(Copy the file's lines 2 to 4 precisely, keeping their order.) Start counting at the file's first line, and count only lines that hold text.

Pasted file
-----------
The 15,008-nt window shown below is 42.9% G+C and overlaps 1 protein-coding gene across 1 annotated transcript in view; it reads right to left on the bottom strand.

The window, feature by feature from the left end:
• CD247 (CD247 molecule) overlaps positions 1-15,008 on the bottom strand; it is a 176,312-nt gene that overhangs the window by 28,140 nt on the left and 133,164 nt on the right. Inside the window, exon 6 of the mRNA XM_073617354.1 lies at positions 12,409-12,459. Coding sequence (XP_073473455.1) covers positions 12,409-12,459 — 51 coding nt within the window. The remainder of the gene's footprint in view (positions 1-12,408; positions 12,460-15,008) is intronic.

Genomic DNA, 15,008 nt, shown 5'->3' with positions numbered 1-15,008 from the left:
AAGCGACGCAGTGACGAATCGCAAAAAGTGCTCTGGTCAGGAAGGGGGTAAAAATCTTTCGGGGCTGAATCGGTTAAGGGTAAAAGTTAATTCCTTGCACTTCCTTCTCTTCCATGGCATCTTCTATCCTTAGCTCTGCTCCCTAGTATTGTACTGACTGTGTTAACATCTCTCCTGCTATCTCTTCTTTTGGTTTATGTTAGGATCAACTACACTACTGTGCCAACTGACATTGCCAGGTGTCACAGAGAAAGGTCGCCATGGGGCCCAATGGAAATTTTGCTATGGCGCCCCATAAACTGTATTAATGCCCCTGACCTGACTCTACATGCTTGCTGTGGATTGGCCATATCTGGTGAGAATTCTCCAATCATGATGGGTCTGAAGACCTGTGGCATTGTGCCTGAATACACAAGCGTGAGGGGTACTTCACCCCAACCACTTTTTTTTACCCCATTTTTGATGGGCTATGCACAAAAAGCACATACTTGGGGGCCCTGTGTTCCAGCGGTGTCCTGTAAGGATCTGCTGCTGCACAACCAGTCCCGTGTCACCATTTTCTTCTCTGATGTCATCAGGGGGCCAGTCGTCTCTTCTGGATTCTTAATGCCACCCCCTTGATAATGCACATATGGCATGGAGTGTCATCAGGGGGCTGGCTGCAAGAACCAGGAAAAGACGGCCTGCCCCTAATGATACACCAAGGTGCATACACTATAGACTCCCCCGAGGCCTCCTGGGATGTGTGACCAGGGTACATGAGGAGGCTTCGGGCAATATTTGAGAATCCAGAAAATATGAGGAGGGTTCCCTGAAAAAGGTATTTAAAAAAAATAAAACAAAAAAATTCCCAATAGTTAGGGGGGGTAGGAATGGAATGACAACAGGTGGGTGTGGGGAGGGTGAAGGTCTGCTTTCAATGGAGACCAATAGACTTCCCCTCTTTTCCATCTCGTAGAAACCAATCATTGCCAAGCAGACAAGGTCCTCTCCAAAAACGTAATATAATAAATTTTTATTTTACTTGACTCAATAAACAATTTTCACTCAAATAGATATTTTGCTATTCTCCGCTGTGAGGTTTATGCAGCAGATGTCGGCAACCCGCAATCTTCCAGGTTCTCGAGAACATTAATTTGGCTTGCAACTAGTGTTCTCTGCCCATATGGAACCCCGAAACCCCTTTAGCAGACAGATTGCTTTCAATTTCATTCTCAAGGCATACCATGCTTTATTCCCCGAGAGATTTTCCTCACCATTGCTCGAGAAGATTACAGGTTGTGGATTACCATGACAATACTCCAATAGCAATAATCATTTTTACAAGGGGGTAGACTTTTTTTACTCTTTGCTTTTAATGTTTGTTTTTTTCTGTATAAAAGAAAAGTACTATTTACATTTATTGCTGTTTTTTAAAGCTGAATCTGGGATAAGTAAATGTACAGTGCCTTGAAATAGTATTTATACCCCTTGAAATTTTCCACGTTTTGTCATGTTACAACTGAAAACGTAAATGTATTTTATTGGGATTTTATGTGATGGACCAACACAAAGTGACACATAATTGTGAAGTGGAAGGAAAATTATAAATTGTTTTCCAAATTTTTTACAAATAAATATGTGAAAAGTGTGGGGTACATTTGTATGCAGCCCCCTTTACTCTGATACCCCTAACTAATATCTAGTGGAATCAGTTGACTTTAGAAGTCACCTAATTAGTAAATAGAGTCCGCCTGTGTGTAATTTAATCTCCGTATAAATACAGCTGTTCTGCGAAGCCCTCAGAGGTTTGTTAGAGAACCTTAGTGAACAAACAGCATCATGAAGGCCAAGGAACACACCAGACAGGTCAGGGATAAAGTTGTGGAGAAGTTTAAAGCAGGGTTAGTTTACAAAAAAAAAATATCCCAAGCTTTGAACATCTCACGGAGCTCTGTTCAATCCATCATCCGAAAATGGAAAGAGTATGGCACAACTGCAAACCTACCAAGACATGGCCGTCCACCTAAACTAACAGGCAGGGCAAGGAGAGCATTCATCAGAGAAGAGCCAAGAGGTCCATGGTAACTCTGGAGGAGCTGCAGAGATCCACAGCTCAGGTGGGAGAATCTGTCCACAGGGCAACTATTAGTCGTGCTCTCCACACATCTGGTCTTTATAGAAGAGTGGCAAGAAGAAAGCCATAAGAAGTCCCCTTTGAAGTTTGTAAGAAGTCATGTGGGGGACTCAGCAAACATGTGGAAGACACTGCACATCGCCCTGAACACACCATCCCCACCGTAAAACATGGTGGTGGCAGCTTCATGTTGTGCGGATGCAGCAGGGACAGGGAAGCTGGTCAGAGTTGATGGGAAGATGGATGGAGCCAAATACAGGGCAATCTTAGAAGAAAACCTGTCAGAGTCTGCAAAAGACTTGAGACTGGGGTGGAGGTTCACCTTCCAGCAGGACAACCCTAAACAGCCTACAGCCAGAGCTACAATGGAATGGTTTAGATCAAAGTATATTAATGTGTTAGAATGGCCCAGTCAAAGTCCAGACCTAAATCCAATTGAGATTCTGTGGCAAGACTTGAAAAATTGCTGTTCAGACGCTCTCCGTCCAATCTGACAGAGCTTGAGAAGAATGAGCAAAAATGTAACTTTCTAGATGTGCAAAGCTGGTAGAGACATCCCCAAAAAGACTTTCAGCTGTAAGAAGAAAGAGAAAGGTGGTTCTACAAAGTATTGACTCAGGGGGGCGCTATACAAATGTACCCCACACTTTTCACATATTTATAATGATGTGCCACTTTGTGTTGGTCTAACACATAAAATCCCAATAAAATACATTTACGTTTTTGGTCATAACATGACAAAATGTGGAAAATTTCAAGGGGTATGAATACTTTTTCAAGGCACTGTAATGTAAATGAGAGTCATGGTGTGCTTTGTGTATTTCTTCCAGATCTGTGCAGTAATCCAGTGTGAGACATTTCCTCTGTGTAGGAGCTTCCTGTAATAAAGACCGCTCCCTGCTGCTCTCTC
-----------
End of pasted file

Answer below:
The window, feature by feature from the left end:
• CD247 (CD247 molecule) overlaps positions 1-15,008 on the bottom strand; it is a 176,312-nt gene that overhangs the window by 28,140 nt on the left and 133,164 nt on the right. Inside the window, exon 6 of the mRNA XM_073617354.1 lies at positions 12,409-12,459. Coding sequence (XP_073473455.1) covers positions 12,409-12,459 — 51 coding nt within the window. The remainder of the gene's footprint in view (positions 1-12,408; positions 12,460-15,008) is intronic.

Genomic DNA, 15,008 nt, shown 5'->3' with positions numbered 1-15,008 from the left: